"Of K P W as we enter the second half over this year, I think we have very little clarity, Visibility whatsoever. Government e Year and well this economy and the pandemic situation will look like from New York City this morning. Good morning to world alongside Tom Kay. Together with Lisa, Grab it some Jonathan Farrow, one hour, 12 minutes away from your opening about We roll over just a little bit. A mild move lover, down six points. The S and P 500 off by 2/10 of 1%. That's the equity market is the bond market for your Treasury yields have been lower. The curve has been flattered through much to the morning so far, your 10 year yield comes down to basics points. You're 30 year down almost three and a foreign exchange muted price. Actually, G 10 through much of this morning euro dollar Going absolutely nowhere. Poundsterling just a little bit weak. It's on the pound. Just a little bit lower. Well, interesting in the pound. Maybe Francine Lacqua, driving the pound weaker with her conversation with the chancellor of the exchequer earlier today, right now to have you reset for the second half of 2020 a guy who writes an incredibly interesting short research note. Michael Purvis is great because it six or seven or eight pages instead of the 30 pages a boilerplate that your eyes glaze over on. And in that he always tries to get out front of the trend. He did that to a tea with the Asia currency dynamics about 23 years ago. He is tall back and we're thrilled. Michael could join us this morning. Michael Purvis real simply. Where's the opportunity? Right now? What do you writing about is the truth. Alfa generating opportunity for the second half. You know, it's it's a tough question. Tough. I think for any of us, we were shifting. I would start by answering that question. If we were the first half was very fine area, you know, almost sort of wrist on wrist Call Allah 2010. The second half is going to be a much more nuanced sort of less binary set of analyses. And there's a lot of things that are just to come into the foreground. Just after we clear the Fourth of July holiday, which is all of that right around the corner. They're so I think the framework shift there, you know, in terms of how one position For the second half. I am looking, you know, opportunistically to sell volatility. I did that a couple of weeks ago when we had that big spike after the FOMC. There. You know, I'm looking at, you know, on my long equity portfolio toe have sort of a core ballast of what other people have. Which is you know the big cap tax, which is sort of an all weather type of Equity investment. It's almost a separate after classes to itself. There. I think the areas that are very interesting into the second half is looking at this potential sort of pivot where Europe, the European condition. Maybe moving into a into a more interesting place with stimulus slowly coming together and at the same time writing political risk in the United States. With a whole bunch of uncertainties. But what kind of policies were going to get out of D? C in 2021? There's no like I expect. I expect for the f B X, you know, to be most likely rangebound. I think it's gonna be hard to be a committed bear in the second half, but the same time it's gonna be hard to be That they committed bowl and then I think not too much that answer, But I would also suggest that look, you know it's it's arguably a consensus trade right now, but I've been Very constructive and precious metals for some time, and I continued to be so I think we're going to see a lot of pick up their particularly in the minors and silver. Well, Michael, that's basically a whole book. So let's pick out part of the story gets a Europe Do you think we could see re allowed performance on the continent? Well, I you know, Look, European equities have been the mother of all value traps for some time. We've all been there revolved and you know, sort of excited. You had a glimmer of hope in 2017 that lasts about 6 to 9 months. There. But I do think that there's something that investors have to keep their eye on here. Which is that there is, um you know, perhaps a bit as the catalyst has brought together. The new sense of European cohesion, and you're saying that with this with this very large 750 billion grow stimulus plan France, Germany over Anchoring there, and it seems like there's slowly getting old 26 countries on on board with it, but it's very important because it underscores declining. If it happens, it'll level harmonized. Interest rates across the eurozone. Um you know the spread of TB. The bones will come down and arguably, O'Neil should come higher as well. But at the same time, the political risk premium that's always exist in the euro should come down. I think I look, there's a lot Can happen between now and that you know whenever that might become a reality, but it represents a very, very important chefs in terms of training it, you know, it may be The long euro trait is the easier crazy and say my along the equities right now or or or the widow maker of sorting fun, but I think it's very, very important because over the long term mechanic tracked Very substantial capital flows that have been very US focus. Back into the eurozone, and that has implications that will ripple across. I think the whole the whole investment landscape. Again with the caveat gifted when it comes to happen, But there is a moment of building there that We had not seen before. Michael purpose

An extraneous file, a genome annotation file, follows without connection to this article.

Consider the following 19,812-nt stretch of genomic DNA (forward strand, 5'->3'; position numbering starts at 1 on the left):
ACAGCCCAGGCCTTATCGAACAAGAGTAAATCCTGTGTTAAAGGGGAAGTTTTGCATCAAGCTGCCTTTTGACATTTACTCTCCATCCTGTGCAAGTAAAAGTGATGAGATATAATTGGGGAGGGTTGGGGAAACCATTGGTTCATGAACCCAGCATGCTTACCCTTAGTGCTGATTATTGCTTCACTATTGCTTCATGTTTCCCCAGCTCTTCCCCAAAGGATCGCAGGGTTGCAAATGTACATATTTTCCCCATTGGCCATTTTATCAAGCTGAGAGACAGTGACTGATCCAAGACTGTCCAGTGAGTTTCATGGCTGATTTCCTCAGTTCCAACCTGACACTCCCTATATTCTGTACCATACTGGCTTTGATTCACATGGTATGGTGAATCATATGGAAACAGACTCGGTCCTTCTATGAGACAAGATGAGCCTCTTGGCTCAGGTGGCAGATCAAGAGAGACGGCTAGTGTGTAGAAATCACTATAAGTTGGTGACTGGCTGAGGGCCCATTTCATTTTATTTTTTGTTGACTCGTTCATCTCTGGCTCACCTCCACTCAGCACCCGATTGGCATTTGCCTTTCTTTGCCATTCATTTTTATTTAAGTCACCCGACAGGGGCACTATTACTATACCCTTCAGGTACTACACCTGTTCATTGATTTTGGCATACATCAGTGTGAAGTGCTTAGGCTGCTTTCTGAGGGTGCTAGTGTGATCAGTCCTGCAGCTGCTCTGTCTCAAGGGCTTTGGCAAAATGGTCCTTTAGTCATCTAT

Michael Purvis United States Europe Tom Kay New York City Jonathan Farrow Treasury Eurozone Lisa Francine Lacqua Fomc Poundsterling Chancellor Asia France Germany